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Post Info TOPIC: ICM's New FWD Truck


Brigadier

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ICM's New FWD Truck
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Now that I've heard of that, I'd prefer to build one of these rather than attempting to make a cargo tank-the trucks were far more common anyway.  I read that the British bought and used them even before the USA entered the war.  Where can I find pictures of British use trucks?  Photographs of course are often misidentified.



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Private

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Although not the licensed version built in the UK it is the version built in Canada.  These pictures are from the restoration project done at the Canadian War Museum.  There are also a few pics of the UK version from the IWM collection at the Land Hall.  Hope these help.  I must say the kit is excellent as an OOB build and I hope they offer (or an aftermarket company) the ammunition box version.  Good luck.

Don Allen

 

https://s661.photobucket.com/user/8Hussar/library/Great%20War%20B%20Vehicles/FWD%20Truck%20-%20CWM%20Restoration%20and%20Shilo?sort=3&page=1



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Brigadier

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Thanks.  I assumed the British would have got plenty of material from Canada anyway, as it was still part of the British Empire if I recall correctly.



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Private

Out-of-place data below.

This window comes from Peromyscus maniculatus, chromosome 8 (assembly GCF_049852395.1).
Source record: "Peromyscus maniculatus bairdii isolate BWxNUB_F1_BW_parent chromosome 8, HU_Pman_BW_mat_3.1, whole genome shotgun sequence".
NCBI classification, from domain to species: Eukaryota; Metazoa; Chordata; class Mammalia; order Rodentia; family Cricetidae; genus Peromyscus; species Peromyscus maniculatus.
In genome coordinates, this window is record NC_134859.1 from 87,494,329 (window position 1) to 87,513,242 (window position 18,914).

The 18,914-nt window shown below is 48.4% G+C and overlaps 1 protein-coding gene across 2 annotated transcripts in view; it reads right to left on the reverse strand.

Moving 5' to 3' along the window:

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We were indeed part of the British empire and now of course the British Commonwealth.  I assume there there were few if any differences between the US version and the ones built or assembled in Ontario, Canada.  I do not know which models were produced, unfortunately.  I believe we used them as artillery tractors and general transport - there is another FWD in the Royal Canadian Artillery Museum in Shilo, Manitoba which is identical to the War Museum creature.  The Canadian War Museum chose to restore our FWD to running condition and with a general cargo box rather than something more exotic like the ammunition box.  There are a few other pics from the UK version taken at Duxford and Tank Fest 2019 - there seemed to be few differences in the basic construction.  Cheers!

Don Allen 



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Brigadier

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I've seen FWD brand trucks such as tractor-trailers when I was younger, and yes they still had actual four-wheel drive axles.  Surprised other manufacturers didn't copy the idea.



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Corporal

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Just to note that one of the vehicles in Don's link (not the Canadian War Museum one) has "The Four Wheel Drive Auto Co Ltd, Kitchener Canada" cast into the radiator head instead of "The Four Wheel Drive Auto Co, Clintonville Wis. USA", so a direct comparison between US and Canadian built models should be straightforward. I can't see any differences. BTW Wikipedia says almost 3000 FWDs were imported from the USA to the UK from 1915 onwards, 1600 of which went to the Western Front.

Peter, London



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